Early last Tuesday evening, Riana Mondavi, on the Festival Napa Valley stage at her family’s Charles Krug Winery in St. Helena, expressed her relief that things had “cooled down” since the festival’s opening night. Tuesday’s concert, on the theme of “Seasons of Hope,” took the audience, arrayed in shirt sleeves and summery dresses, through contrasts as dramatic as those between the benign microclimate of Napa County and the fogged chill of San Francisco.
The program began with Lera Auerbach’s Symphony No. 6 (“Vessels of Light”), premiered in 2022. The 50-year-old Russian-born Jewish composer dedicated this work to Chiune Sugihara, a Japanese diplomat stationed in Lithuania during the Second World War, whose courageous issuance of transit visas saved the lives of thousands of Jews fleeing Nazi- and Soviet-occupied Eastern Europe. Structured in four parts with interludes, the symphony somewhat resembles an oratorio in its thematic mission and parts for four vocal soloists and chorus. The text shared by the singers is a compendium of Jewish poetry, delivered in Yiddish, with English translations projected above the stage Tuesday.
A prologue introduces the prominent role of solo cello, here performed by Kristina Reiko Cooper, and a pair of Whisperers, male and female, who intone hushed portions of the text. Festival Orchestra Napa and Festival Napa Valley Volti Chorale followed with the first of the symphony’s parts. The dramatic impact of the text, telling of loss, longing, forced travel, and faith, was irresistibly conveyed both by the vocalists and by Cooper’s startling command of extended techniques, including strident bowing, scratch tone, and sul ponticello.
As in Arab-influenced modes like klezmer, the music at times seems microtonal, the choral voicings also evoking Alban Berg’s Lulu. This was not easy listening, with both tonal centers and compositional structure being difficult to determine and the urgency of the text seeming rather relentless. Even affirmative passages such as “my farewell greetings resound for the living” sounded rather doleful. Still, the spectral lamentation shared by soloists and chorus was impressive.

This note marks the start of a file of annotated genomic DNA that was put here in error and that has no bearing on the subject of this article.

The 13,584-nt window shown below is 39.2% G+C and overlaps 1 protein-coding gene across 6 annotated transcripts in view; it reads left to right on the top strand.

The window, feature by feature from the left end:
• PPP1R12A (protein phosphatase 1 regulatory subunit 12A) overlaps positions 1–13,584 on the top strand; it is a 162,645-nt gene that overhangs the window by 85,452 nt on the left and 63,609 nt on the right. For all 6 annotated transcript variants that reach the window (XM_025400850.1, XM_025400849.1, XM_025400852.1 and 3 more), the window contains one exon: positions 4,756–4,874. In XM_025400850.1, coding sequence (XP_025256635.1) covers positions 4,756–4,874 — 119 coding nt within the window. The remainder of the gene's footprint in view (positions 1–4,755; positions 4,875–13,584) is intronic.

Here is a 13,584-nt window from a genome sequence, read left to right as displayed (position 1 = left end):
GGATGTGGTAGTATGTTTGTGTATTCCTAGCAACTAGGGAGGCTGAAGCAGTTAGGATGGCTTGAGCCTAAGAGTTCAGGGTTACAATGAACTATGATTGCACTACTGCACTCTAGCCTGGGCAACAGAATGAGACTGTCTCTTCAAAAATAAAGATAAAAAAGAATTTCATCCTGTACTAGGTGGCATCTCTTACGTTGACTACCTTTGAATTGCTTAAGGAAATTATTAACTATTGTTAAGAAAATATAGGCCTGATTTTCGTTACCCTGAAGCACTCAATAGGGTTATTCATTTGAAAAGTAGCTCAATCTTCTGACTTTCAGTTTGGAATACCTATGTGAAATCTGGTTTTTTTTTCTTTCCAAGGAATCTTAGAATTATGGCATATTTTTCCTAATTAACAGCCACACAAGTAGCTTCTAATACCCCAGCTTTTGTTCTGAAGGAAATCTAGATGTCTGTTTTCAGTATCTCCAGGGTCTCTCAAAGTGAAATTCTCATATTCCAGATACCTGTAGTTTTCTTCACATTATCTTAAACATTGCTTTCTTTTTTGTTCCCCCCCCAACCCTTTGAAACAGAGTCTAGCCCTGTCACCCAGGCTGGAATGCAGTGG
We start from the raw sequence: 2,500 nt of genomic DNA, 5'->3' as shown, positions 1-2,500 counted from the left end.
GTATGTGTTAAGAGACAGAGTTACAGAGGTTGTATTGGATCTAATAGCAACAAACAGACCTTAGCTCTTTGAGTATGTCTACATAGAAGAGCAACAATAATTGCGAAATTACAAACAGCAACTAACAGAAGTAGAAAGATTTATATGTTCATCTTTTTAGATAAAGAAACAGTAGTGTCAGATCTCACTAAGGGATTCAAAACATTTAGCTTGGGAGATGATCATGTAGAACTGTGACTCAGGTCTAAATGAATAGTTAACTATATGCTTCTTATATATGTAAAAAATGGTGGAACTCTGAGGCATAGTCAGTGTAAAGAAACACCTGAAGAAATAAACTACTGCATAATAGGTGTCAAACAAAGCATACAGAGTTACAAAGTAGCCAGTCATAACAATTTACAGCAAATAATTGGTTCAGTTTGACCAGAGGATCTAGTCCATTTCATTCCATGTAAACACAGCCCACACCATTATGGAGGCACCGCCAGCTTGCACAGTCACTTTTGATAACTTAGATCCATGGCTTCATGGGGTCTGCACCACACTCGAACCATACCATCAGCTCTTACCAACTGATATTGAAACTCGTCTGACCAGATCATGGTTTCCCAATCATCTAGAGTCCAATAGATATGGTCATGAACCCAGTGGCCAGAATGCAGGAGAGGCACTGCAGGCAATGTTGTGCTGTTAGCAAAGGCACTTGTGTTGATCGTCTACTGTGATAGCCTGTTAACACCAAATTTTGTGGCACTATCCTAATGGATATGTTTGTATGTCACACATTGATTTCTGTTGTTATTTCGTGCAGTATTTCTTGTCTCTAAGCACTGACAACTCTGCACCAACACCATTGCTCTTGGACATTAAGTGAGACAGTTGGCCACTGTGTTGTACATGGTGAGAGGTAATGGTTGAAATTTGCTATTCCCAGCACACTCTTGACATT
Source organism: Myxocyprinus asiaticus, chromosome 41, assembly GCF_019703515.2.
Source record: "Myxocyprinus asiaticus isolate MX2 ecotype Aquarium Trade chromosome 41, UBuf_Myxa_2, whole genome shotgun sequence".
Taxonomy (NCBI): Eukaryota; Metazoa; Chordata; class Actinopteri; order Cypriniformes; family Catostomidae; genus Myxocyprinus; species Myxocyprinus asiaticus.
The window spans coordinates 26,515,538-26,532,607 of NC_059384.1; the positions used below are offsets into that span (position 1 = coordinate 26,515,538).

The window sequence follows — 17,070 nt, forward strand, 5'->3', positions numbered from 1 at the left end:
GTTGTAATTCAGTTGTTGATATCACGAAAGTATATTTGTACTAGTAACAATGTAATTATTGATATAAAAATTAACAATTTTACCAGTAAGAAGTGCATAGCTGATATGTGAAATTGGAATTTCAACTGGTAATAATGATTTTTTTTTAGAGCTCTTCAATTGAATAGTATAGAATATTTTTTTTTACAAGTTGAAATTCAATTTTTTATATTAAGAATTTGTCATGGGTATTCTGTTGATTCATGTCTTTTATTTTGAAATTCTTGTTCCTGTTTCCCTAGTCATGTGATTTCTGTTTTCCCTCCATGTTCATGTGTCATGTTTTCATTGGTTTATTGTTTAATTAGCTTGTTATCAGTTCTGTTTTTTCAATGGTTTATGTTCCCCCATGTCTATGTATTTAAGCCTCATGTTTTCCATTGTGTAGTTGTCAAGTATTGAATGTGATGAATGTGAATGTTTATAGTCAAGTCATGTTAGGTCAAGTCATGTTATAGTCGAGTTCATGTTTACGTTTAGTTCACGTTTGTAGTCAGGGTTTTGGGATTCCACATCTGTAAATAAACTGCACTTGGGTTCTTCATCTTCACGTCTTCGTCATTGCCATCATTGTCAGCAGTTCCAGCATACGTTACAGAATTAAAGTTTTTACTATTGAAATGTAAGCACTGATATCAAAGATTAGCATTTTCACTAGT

Credit Cooper for taking on the demands of the work, her virtuosity showcased in an extended solo epilogue, which drew a standing ovation. Among the vocal soloists, mezzo-soprano Julianna Smith channeled the emotional challenge affectingly, and baritone Clinton Garrison found warmth and fluidity. The Whisperers, Stephanie Lynne Mason and Matthew “Motl” Didner, effected a tangible human touch.
Launching a set of pieces by Gordon Getty, soprano Lisa Delan and the Volti Chorale sang the composer’s arrangement of the familiar folk song “Shenandoah.” (Editor’s note: Getty is a funder of SF Classical Voice.) Delan’s fresh, sparkling vocal floated prettily, with effortless legato and sustained notes, above Getty’s lustrous voicings of the lower strings. The delights of this newest of the composer’s several arrangements of the song (Delan recorded an earlier iteration on her 2016 Pentatone album Out of the Shadows) included the chorus’s enchanting delivery of the second verse and a charming string interlude following the third verse.
The Volti Chorale premiered Getty’s setting of the Scottish folk tune “Annie Laurie,” for which he’d seamlessly interpolated some additional lyrics. The romantic intent was rendered irresistible, decorated with a marvelous interlude for two harps, dipping briefly into the minor mode.
The concert finished with a full rendering of Getty’s Joan and the Bells, a cantata on the 15th-century trial and punishment of Joan of Arc by Pierre Cauchon, the Bishop of Beauvais, recorded on Pentatone with Delan and Vladimir Chernov in 2003. The lead roles were sung here by soprano Melody Moore and baritone Lester Lynch. Against Getty’s roiling orchestration, Lynch moved convincingly from ascribing witchcraft to the youth to imploring her repentance, his vocalization strong in sustained notes and diction. Moore, in turn, was audibly impacted by the accusation but confident in her faith, her talent and experience as a lyric soprano in evidence. With this work, Getty, ever his own librettist, has created fine dramatic dialogue in both words and music. He also effectively deploys the chorus as monks and townspeople a la Benjamin Britten.
As in his operas, Getty excels here in his illumination of the theatrical potential of brass and woodwinds. For this performance, the capable Volti Chorale seemed to revel in its commentary, and conductor Constantine Orbelian drove everyone’s dynamics confidently but carefully, as evidenced by his pacing.
Though not a lengthy work, this cantata managed to create a satisfying arc, transporting the audience through transformative changes. Joan’s recounting of her experience of the bells was lovely in its orchestral and vocal setting, prompting Cauchon to a recollection of his own similar youthful experience. The townsfolks’ calling out to Joan, in dactylic meter, was nothing short of artful poetry and transcendent composition.